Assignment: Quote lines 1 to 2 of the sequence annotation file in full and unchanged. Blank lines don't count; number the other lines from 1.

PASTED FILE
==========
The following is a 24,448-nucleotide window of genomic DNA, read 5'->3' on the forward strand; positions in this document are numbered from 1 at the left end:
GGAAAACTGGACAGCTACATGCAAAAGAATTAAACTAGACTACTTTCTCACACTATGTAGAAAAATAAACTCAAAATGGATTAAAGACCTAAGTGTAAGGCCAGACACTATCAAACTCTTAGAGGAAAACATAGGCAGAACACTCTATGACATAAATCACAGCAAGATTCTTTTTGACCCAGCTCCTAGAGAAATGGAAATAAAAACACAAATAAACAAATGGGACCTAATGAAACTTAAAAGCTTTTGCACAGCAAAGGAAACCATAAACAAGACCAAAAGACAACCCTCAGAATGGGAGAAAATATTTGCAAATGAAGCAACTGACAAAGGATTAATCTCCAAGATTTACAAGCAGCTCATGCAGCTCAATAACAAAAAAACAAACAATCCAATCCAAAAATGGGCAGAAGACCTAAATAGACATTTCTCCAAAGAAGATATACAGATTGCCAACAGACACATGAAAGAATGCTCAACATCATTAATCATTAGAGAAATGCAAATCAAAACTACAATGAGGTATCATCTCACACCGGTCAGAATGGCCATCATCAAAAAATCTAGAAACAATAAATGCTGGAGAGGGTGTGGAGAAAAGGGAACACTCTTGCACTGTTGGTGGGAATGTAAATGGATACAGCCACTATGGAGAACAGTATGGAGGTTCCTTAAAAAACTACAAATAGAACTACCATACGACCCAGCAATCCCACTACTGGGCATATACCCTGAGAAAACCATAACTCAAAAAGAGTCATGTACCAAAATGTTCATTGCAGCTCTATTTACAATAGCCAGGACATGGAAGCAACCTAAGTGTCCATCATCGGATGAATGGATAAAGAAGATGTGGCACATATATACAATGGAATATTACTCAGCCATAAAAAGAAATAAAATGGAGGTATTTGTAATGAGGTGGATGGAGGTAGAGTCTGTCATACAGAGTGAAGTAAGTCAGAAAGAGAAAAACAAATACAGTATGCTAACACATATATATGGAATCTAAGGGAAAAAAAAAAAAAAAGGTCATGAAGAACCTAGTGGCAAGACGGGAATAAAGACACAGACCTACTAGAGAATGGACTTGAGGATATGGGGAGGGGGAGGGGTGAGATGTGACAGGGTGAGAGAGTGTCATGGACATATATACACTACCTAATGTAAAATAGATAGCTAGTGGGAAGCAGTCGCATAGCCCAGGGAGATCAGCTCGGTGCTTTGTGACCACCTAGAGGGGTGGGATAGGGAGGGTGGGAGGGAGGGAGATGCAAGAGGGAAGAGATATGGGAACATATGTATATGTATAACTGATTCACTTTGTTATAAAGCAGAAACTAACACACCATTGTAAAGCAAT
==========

The following is a 24,448-nucleotide window of genomic DNA, read 5'->3' on the forward strand; positions in this document are numbered from 1 at the left end:
GGAAAACTGGACAGCTACATGCAAAAGAATTAAACTAGACTACTTTCTCACACTATGTAGAAAAATAAACTCAAAATGGATTAAAGACCTAAGTGTAAGGCCAGACACTATCAAACTCTTAGAGGAAAACATAGGCAGAACACTCTATGACATAAATCACAGCAAGATTCTTTTTGACCCAGCTCCTAGAGAAATGGAAATAAAAACACAAATAAACAAATGGGACCTAATGAAACTTAAAAGCTTTTGCACAGCAAAGGAAACCATAAACAAGACCAAAAGACAACCCTCAGAATGGGAGAAAATATTTGCAAATGAAGCAACTGACAAAGGATTAATCTCCAAGATTTACAAGCAGCTCATGCAGCTCAATAACAAAAAAACAAACAATCCAATCCAAAAATGGGCAGAAGACCTAAATAGACATTTCTCCAAAGAAGATATACAGATTGCCAACAGACACATGAAAGAATGCTCAACATCATTAATCATTAGAGAAATGCAAATCAAAACTACAATGAGGTATCATCTCACACCGGTCAGAATGGCCATCATCAAAAAATCTAGAAACAATAAATGCTGGAGAGGGTGTGGAGAAAAGGGAACACTCTTGCACTGTTGGTGGGAATGTAAATGGATACAGCCACTATGGAGAACAGTATGGAGGTTCCTTAAAAAACTACAAATAGAACTACCATACGACCCAGCAATCCCACTACTGGGCATATACCCTGAGAAAACCATAACTCAAAAAGAGTCATGTACCAAAATGTTCATTGCAGCTCTATTTACAATAGCCAGGACATGGAAGCAACCTAAGTGTCCATCATCGGATGAATGGATAAAGAAGATGTGGCACATATATACAATGGAATATTACTCAGCCATAAAAAGAAATAAAATGGAGGTATTTGTAATGAGGTGGATGGAGGTAGAGTCTGTCATACAGAGTGAAGTAAGTCAGAAAGAGAAAAACAAATACAGTATGCTAACACATATATATGGAATCTAAGGGAAAAAAAAAAAAAAAGGTCATGAAGAACCTAGTGGCAAGACGGGAATAAAGACACAGACCTACTAGAGAATGGACTTGAGGATATGGGGAGGGGGAGGGGTGAGATGTGACAGGGTGAGAGAGTGTCATGGACATATATACACTACCTAATGTAAAATAGATAGCTAGTGGGAAGCAGTCGCATAGCCCAGGGAGATCAGCTCGGTGCTTTGTGACCACCTAGAGGGGTGGGATAGGGAGGGTGGGAGGGAGGGAGATGCAAGAGGGAAGAGATATGGGAACATATGTATATGTATAACTGATTCACTTTGTTATAAAGCAGAAACTAACACACCATTGTAAAGCAAT